Yoga in America: history, community formation, and consumerism




D'Orsogna, Rebecca Anne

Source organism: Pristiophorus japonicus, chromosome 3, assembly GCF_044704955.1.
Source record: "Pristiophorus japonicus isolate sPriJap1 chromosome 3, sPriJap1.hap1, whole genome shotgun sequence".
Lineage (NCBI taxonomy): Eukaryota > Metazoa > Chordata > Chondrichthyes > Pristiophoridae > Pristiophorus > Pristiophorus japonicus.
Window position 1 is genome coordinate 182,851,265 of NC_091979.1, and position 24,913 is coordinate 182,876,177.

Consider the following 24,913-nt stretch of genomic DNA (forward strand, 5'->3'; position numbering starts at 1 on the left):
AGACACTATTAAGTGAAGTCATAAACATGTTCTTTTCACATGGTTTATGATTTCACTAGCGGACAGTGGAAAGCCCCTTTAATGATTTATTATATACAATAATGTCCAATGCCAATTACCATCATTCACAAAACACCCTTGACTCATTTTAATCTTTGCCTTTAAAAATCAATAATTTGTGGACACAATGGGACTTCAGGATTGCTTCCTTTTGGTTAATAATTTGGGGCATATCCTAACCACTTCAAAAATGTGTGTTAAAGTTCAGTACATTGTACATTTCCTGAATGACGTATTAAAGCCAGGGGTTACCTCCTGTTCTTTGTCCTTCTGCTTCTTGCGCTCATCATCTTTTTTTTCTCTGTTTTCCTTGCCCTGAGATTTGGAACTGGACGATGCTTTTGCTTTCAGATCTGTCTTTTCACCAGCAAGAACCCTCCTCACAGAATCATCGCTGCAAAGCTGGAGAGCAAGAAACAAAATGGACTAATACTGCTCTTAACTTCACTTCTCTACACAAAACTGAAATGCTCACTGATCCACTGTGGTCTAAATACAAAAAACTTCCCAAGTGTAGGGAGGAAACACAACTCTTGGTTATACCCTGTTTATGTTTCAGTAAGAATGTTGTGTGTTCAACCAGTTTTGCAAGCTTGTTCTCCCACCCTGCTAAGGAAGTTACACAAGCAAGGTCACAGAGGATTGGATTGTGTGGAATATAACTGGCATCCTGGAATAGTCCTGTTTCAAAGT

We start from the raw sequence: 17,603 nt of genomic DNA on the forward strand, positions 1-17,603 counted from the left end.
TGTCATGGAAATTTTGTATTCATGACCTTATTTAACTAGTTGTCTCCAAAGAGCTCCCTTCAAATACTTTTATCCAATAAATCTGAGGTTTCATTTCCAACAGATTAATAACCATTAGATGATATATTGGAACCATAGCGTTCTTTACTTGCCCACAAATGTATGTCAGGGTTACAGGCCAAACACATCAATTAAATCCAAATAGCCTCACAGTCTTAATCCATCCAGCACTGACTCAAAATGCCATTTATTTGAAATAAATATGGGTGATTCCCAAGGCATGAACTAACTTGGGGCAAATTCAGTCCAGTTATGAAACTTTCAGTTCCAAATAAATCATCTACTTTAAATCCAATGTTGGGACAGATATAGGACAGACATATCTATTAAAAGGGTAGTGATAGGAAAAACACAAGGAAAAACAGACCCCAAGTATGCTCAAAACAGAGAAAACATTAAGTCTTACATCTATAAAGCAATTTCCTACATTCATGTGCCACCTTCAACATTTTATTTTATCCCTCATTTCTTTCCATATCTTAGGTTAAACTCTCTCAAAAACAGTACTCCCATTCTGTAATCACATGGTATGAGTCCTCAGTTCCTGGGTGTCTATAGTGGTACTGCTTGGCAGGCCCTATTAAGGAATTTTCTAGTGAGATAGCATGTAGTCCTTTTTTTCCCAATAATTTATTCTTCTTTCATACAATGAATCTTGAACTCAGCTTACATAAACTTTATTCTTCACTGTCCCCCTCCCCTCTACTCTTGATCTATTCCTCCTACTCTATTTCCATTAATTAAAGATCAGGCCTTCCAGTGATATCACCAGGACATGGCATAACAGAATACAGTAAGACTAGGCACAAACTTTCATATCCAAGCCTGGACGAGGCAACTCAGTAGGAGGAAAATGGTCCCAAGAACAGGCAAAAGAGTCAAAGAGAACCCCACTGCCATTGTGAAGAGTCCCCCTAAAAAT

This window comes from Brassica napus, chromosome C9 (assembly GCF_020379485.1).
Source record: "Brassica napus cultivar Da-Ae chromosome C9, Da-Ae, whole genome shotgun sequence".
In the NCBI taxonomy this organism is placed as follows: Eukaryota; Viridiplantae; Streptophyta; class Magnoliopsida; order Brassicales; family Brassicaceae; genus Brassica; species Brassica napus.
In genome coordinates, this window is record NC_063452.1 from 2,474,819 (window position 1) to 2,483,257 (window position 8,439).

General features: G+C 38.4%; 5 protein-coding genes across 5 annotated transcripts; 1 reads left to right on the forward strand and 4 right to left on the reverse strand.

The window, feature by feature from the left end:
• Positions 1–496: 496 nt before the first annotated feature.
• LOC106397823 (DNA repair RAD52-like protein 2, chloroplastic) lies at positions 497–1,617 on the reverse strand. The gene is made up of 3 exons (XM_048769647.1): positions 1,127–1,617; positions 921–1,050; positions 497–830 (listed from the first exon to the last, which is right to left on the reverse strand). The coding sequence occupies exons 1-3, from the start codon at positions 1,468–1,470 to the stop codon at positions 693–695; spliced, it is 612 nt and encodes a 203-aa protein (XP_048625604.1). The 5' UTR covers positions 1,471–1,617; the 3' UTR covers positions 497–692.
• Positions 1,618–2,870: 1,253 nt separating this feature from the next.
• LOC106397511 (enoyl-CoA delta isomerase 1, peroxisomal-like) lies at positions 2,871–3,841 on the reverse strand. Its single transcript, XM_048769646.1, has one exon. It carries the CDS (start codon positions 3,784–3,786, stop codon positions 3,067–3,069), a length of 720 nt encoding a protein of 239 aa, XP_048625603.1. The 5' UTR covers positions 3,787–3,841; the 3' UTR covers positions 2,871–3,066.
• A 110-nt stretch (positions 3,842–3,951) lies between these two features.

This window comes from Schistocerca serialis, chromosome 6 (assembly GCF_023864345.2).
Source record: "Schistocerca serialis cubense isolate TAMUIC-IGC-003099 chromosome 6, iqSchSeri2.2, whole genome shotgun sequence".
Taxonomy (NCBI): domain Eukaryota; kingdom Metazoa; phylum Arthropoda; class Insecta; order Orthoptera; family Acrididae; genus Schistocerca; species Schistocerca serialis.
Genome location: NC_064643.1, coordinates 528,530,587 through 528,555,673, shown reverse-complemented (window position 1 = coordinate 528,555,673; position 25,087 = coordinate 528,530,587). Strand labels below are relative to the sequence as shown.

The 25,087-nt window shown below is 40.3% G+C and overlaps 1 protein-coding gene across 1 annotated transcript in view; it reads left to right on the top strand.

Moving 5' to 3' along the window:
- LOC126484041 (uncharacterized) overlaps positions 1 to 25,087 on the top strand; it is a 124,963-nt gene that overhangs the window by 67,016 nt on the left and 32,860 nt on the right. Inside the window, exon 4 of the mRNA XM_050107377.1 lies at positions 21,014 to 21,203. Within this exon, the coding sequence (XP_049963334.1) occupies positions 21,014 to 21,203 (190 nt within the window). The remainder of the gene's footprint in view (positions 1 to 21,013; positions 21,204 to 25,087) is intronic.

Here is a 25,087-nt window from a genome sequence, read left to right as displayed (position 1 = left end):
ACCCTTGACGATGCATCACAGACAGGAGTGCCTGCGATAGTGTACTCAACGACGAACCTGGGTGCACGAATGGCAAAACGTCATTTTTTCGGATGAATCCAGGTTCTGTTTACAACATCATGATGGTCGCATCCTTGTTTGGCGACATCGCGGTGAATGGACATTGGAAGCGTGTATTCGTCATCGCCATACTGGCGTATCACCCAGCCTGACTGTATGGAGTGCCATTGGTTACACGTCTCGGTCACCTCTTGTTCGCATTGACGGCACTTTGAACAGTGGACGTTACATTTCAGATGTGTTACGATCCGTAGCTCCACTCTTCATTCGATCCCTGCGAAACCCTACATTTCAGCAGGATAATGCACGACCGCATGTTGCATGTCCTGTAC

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This dissertation explores the ways in which various Western yoga teachers have interpreted and presented yoga to an American audience, and how media outlets have represented those yoga practices to a broader American audience between the 1890s and the 2010s. In particular, the case studies illuminate the ways in which contemporary concerns have influenced how yoga teachers and media reports have framed and responded to yoga practices. In this dissertation, I present a series of Western yoga practitioners that embody the most interesting and distinctive representations of popular understanding of yoga for their individual historical moments. Though the chapters do not reflect a linear development, recurrent discourses concerning Orientalism, post- colonialism, race, gender, sexuality, and class in the United States re-emerge in each chapter as different yoga schools respond to local and global concerns. Through these different vignettes, a trajectory of American yoga as taught and practiced by Westerners in the United States historicizes yoga in ways that are often overlooked in favor of the “timelessness” of the practice.



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